Caius Theory

Now with even more cowbell…

End Of An Era

I remember watching Steve Jobs' commencement speech for the first time and being fairly touched by the three stories he told in it. The major one that resonated with me at the time, and has since made more sense to me, is the first story he tells about joining the dots later on when you're looking backwards. To quote from it:

Of course, it was impossible to connect the dots looking forward when I was in college. But it was very very clear looking backwards ten years later. Again, you can't connect the dots looking forward, you can only connect them looking backwards. So you have to trust that the dots will somehow connect in your future.

It made me think back to a time when I was a teenager and someone far older and wiser than me told me one way to think about the future and how what we do today affects where we end up. He described it as holding a piece of string in your hand, with the other end dangling free. The end of the string not attached to you is the future, and where you're holding it is the present. As you do things in life your hand moves around, flicking the string around and amplifying the movements of the present in the future.

I think what he was trying to impart by telling me that story was to be careful not to do anything too extravagant in the present (like get expelled from school for instance), so as not to affect the future too much. Which I never really took on board at the time, but now I look back at the dots of my (some would say) rather short life so far, and connect them to see how some things influenced other things and how everything works out in the end. But that sometimes you need to push yourself or do something unexpected to get there.

Looking Backwards to go Forward

When I look back over the last few years of my life, I find the dots quite amazing to connect. First there was BarCamp Sheffield 2007 where I met Dom, and there was Twitter and BarCamp Manchester & Leeds where I met geeks like Rahoul, John and Jeremy both online and offline. And then in June 2008 I moved to Leeds, sharing a house with Dom and quite quickly ended up being hired into what was basically my dream first job at Brightbox.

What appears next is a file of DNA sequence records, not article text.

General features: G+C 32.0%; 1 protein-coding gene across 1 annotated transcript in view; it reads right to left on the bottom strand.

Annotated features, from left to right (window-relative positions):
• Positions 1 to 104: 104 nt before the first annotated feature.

And that's where I've been working for the last 1198 days, having far too much fun, solving weird, wonderful and sometimes downright frustrating problems, all with fantastically awesome and hilarious colleagues. And working on a massive variety of things, from tiny utilities to the newly launched Cloud Platform.

And today I flick my wrist ever so slightly more than normal by leaving Brightbox, without really knowing where the future end of the string will eventually end up, but knowing that I'll look back in a few years and see dots connected that I can't imagine today. I truly don't think I could have had a better job to start off as a professional geek, and especially want to thank John and Jeremy for hiring me and helping me start my career in the best way possible.

As for my next challenge, I'm solving interesting problems in the online advertising world with Cristiano, Dom, Melinda and Rahoul. And we're bloody amazing together. :-)

Adding XHTML output validation to Cucumber stories

At the 2009 Barcamp Leeds I attended a talk by Neil Crosby where he talked about automated testing, and about how he felt there was a gap in everything that people were testing. Everyone has unit tests, and people are doing full stack testing too, but no-one (so he feels) does XHTML/CSS/JS validation as part of their automated test suite. And certainly from what I've seen on the mainstream Ruby site's about testing, I agreed with him.

So after his talk I had a quick look at his frontend test suite, and started wondering where exactly I would fit frontend validation testing into my workflow. Would it be part of my unit tests (RSpec), or part of the full stack tests (Cucumber)? As you've probably guessed by the title of this post, its ended up going into my cucumber tests. Since the initial play its been something I've mused about occasionally, but not something I've actively looked into how to implement as part of my test workflow.